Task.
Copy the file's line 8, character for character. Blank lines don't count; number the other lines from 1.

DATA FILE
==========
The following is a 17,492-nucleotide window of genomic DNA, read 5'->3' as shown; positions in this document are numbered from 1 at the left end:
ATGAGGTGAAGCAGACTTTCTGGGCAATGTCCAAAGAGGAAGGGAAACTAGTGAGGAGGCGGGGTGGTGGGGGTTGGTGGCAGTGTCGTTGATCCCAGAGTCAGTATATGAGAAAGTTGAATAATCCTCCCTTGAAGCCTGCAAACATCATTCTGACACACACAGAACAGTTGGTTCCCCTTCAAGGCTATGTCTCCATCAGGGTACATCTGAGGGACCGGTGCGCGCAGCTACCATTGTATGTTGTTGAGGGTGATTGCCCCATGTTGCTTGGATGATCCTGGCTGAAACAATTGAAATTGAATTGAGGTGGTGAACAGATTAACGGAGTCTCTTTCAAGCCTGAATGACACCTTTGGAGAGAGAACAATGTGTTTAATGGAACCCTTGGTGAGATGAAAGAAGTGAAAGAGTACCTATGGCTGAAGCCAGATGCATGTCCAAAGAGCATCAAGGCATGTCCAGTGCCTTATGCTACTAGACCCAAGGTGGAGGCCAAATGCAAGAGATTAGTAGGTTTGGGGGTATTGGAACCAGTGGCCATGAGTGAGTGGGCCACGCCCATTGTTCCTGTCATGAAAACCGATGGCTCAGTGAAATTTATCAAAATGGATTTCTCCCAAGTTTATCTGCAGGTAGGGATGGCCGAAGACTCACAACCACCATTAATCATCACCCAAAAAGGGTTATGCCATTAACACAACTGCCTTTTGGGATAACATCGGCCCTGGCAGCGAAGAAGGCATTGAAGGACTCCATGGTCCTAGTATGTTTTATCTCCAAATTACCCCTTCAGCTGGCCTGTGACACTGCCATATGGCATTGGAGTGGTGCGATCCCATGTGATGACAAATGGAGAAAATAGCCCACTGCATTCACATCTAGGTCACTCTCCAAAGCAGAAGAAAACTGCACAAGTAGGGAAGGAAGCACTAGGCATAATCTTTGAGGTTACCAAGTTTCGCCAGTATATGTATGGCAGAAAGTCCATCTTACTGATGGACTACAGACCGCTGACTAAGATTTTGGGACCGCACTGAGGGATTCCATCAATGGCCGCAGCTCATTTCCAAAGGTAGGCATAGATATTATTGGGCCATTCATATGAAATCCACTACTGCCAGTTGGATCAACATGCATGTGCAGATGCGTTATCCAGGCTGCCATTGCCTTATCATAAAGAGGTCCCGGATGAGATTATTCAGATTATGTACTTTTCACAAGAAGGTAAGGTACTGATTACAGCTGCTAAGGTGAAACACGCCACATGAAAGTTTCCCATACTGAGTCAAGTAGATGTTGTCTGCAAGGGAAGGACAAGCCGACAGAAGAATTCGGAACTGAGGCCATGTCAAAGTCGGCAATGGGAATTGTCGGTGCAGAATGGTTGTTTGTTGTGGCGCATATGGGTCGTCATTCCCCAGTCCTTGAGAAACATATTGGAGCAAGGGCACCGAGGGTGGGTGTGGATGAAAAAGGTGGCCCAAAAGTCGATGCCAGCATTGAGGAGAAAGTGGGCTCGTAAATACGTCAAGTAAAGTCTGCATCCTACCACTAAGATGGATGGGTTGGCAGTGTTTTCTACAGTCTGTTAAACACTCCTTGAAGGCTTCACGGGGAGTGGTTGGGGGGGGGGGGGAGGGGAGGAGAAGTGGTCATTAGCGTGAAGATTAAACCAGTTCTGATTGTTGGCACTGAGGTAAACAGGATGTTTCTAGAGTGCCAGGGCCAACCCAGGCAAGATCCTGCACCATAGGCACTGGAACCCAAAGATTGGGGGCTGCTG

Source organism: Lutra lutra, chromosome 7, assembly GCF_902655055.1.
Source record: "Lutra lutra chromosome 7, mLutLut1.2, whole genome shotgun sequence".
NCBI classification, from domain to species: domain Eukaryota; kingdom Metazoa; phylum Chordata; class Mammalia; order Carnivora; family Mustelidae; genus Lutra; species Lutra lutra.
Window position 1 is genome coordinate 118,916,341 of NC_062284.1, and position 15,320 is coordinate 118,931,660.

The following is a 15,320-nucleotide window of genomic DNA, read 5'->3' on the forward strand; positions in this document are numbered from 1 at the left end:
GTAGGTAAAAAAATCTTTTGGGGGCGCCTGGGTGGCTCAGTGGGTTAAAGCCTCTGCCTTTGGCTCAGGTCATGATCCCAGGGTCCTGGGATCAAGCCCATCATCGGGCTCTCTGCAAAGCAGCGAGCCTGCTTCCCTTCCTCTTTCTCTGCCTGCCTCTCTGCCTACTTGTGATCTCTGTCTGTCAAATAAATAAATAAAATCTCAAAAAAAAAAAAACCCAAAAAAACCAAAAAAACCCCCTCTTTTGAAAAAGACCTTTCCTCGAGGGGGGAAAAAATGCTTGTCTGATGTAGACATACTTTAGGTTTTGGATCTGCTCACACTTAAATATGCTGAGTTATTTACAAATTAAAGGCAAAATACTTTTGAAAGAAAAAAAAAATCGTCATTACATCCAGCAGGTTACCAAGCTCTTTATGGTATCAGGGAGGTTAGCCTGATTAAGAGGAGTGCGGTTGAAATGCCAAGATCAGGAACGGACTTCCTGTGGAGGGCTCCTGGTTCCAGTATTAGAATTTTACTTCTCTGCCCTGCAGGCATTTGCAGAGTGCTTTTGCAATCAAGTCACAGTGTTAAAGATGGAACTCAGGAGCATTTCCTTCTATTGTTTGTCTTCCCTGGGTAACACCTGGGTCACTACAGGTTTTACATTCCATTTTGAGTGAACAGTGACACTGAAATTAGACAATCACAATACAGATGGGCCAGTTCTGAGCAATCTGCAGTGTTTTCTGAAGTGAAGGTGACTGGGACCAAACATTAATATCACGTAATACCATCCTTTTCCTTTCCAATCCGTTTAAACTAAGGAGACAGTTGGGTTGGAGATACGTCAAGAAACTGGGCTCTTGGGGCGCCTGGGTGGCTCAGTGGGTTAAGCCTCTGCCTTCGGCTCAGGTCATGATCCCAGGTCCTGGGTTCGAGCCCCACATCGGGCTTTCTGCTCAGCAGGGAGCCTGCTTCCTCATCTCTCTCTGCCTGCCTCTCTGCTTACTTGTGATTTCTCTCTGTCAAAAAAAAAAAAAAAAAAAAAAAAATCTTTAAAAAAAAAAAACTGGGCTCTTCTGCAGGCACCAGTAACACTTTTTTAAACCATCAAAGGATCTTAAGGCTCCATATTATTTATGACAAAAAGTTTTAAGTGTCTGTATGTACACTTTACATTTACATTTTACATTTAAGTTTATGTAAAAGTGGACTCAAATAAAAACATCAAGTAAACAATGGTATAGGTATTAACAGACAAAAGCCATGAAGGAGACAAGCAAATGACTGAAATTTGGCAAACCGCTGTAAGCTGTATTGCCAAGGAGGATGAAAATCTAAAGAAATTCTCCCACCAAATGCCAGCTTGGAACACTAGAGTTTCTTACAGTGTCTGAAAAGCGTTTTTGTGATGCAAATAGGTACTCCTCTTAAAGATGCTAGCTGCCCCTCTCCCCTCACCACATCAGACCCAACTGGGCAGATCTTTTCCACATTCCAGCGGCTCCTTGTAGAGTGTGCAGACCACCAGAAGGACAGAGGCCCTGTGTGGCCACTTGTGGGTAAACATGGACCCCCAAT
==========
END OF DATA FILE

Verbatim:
GTAGGTAAAAAAATCTTTTGGGGGCGCCTGGGTGGCTCAGTGGGTTAAAGCCTCTGCCTTTGGCTCAGGTCATGATCCCAGGGTCCTGGGATCAAGCCCATCATCGGGCTCTCTGCAAAGCAGCGAGCCTGCTTCCCTTCCTCTTTCTCTGCCTGCCTCTCTGCCTACTTGTGATCTCTGTCTGTCAAATAAATAAATAAAATCTCAAAAAAAAAAAAACCCAAAAAAACCAAAAAAACCCCCTCTTTTGAAAAAGACCTTTCCTCGAGGGGGGAAAAAATGCTTGTCTGATGTAGACATACTTTAGGTTTTGGATCTGCTCACACTTAAATATGCTGAGTTATTTACAAATTAAAGGCAAAATACTTTTGAAAGAAAAAAAAAATCGTCATTACATCCAGCAGGTTACCAAGCTCTTTATGGTATCAGGGAGGTTAGCCTGATTAAGAGGAGTGCGGTTGAAATGCCAAGATCAGGAACGGACTTCCTGTGGAGGGCTCCTGGTTCCAGTATTAGAATTTTACTTCTCTGCCCTGCAGGCATTTGCAGAGTGCTTTTGCAATCAAGTCACAGTGTTAAAGATGGAACTCAGGAGCATTTCCTTCTATTGTTTGTCTTCCCTGGGTAACACCTGGGTCACTACAGGTTTTACATTCCATTTTGAGTGAACAGTGACACTGAAATTAGACAATCACAATACAGATGGGCCAGTTCTGAGCAATCTGCAGTGTTTTCTGAAGTGAAGGTGACTGGGACCAAACATTAATATCACGTAATACCATCCTTTTCCTTTCCAATCCGTTTAAACTAAGGAGACAGTTGGGTTGGAGATACGTCAAGAAACTGGGCTCTTGGGGCGCCTGGGTGGCTCAGTGGGTTAAGCCTCTGCCTTCGGCTCAGGTCATGATCCCAGGTCCTGGGTTCGAGCCCCACATCGGGCTTTCTGCTCAGCAGGGAGCCTGCTTCCTCATCTCTCTCTGCCTGCCTCTCTGCTTACTTGTGATTTCTCTCTGTCAAAAAAAAAAAAAAAAAAAAAAAAATCTTTAAAAAAAAAAAACTGGGCTCTTCTGCAGGCACCAGTAACACTTTTTTAAACCATCAAAGGATCTTAAGGCTCCATATTATTTATGACAAAAAGTTTTAAGTGTCTGTATGTACACTTTACATTTACATTTTACATTTAAGTTTATGTAAAAGTGGACTCAAATAAAAACATCAAGTAAACAATGGTATAGGTATTAACAGACAAAAGCCATGAAGGAGACAAGCAAATGACTGAAATTTGGCAAACCGCTGTAAGCTGTATTGCCAAGGAGGATGAAAATCTAAAGAAATTCTCCCACCAAATGCCAGCTTGGAACACTAGAGTTTCTTACAGTGTCTGAAAAGCGTTTTTGTGATGCAAATAGGTACTCCTCTTAAAGATGCTAGCTGCCCCTCTCCCCTCACCACATCAGACCCAACTGGGCAGATCTTTTCCACATTCCAGCGGCTCCTTGTAGAGTGTGCAGACCACCAGAAGGACAGAGGCCCTGTGTGGCCACTTGTGGGTAAACATGGACCCCCAAT